A New Wave of Beekeepers

 Ashley Gambill and her hive, on the roof of Chicago’s Waldorf School.

Ashley Gambill and her hive, on the roof of Chicago’s Waldorf School.

At the corner of Loyola and Lakewood sits Chicago’s Waldorf School, its rust-colored building barely discernible from the other concrete-and-brick structures lining the block. But up past three floors of elementary school classrooms and an old wooden gymnasium lies something seemingly incongruous to the school’s urban environment: a hive of honeybees.

 

Ashley Gambill, German teacher and head of Waldorf’s Beekeeping Club, pries open the red door with a tapered metal “hive tool”, painted honey-yellow and coated in a thin layer of a sticky substance which Gambill explains is propolis, made from beeswax and saliva. Passing through, we are immediately blinded by the brightness, the midday sun reflecting off the silvery roof of the school. Alone, in the expanse of aluminum foil-like roof sits a wooden box, painted white and barely reaching higher than Gambill’s knees. Though it more closely resembles a file cabinet than an ideal habitat for livestock, this structure can house up to 60,000 bees.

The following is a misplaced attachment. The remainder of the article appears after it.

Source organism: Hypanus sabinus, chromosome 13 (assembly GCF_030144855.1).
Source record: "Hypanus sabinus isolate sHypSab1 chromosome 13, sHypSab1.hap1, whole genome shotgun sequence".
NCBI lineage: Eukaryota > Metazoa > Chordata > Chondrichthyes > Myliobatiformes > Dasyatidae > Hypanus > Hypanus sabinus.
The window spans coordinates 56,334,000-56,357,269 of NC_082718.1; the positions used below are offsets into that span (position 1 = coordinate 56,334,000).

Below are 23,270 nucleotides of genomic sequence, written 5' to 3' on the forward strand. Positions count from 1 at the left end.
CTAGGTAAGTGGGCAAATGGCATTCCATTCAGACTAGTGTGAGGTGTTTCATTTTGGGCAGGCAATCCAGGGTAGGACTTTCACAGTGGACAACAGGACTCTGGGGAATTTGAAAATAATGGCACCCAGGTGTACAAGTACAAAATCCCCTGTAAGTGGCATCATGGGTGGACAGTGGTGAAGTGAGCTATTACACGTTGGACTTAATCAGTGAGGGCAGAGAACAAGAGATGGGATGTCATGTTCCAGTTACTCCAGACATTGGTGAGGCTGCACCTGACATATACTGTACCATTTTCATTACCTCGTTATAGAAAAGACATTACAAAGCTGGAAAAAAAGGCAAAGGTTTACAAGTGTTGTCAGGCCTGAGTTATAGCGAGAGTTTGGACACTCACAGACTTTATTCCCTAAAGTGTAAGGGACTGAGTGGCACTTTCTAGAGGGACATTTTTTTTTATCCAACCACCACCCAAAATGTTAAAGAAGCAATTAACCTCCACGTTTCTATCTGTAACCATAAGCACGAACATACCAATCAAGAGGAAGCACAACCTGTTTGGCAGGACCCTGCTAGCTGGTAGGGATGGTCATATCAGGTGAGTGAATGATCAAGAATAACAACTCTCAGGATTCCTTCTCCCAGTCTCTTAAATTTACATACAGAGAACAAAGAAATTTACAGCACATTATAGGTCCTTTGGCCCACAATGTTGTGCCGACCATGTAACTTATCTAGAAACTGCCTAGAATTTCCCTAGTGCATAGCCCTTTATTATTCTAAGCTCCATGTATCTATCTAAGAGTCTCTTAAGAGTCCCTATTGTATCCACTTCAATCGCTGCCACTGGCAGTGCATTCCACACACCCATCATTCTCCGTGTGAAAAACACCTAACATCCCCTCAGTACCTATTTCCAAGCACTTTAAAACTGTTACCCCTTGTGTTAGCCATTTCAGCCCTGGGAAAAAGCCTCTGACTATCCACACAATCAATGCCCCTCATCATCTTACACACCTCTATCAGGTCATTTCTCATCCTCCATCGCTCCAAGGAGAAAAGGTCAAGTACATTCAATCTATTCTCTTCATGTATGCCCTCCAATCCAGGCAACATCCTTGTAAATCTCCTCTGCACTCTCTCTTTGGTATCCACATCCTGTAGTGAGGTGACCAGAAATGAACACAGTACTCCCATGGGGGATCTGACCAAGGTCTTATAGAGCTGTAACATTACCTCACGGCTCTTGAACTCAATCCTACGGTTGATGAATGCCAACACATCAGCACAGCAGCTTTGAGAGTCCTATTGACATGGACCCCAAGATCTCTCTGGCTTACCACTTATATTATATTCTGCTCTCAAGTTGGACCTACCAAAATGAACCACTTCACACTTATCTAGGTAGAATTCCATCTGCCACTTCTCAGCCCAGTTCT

Gambill’s rooftop hive is not unique in its unusual location—recently beekeeping has experienced a revitalization in the form of a new wave of urban beekeepers. In the past five years, the American Bee Federation has grown from 1,150 to 1,481 members, the majority of these new additions falling into the small scale or “backyard beekeeping” category. Alongside this surge in new beekeepers, a divide has emerged within the beekeeping community regarding the problem of mites.

Infestations of Varroa destructor, a parasitic mite, are one of the most common causes of honeybee hive collapse. The ways in which beekeepers react to these mites and other ailments within their hives has become an extremely divisive issue within the contemporary beekeeping community, separating beekeepers into two distinct camps: beekeepers that treat their hives and treatment-free beekeepers.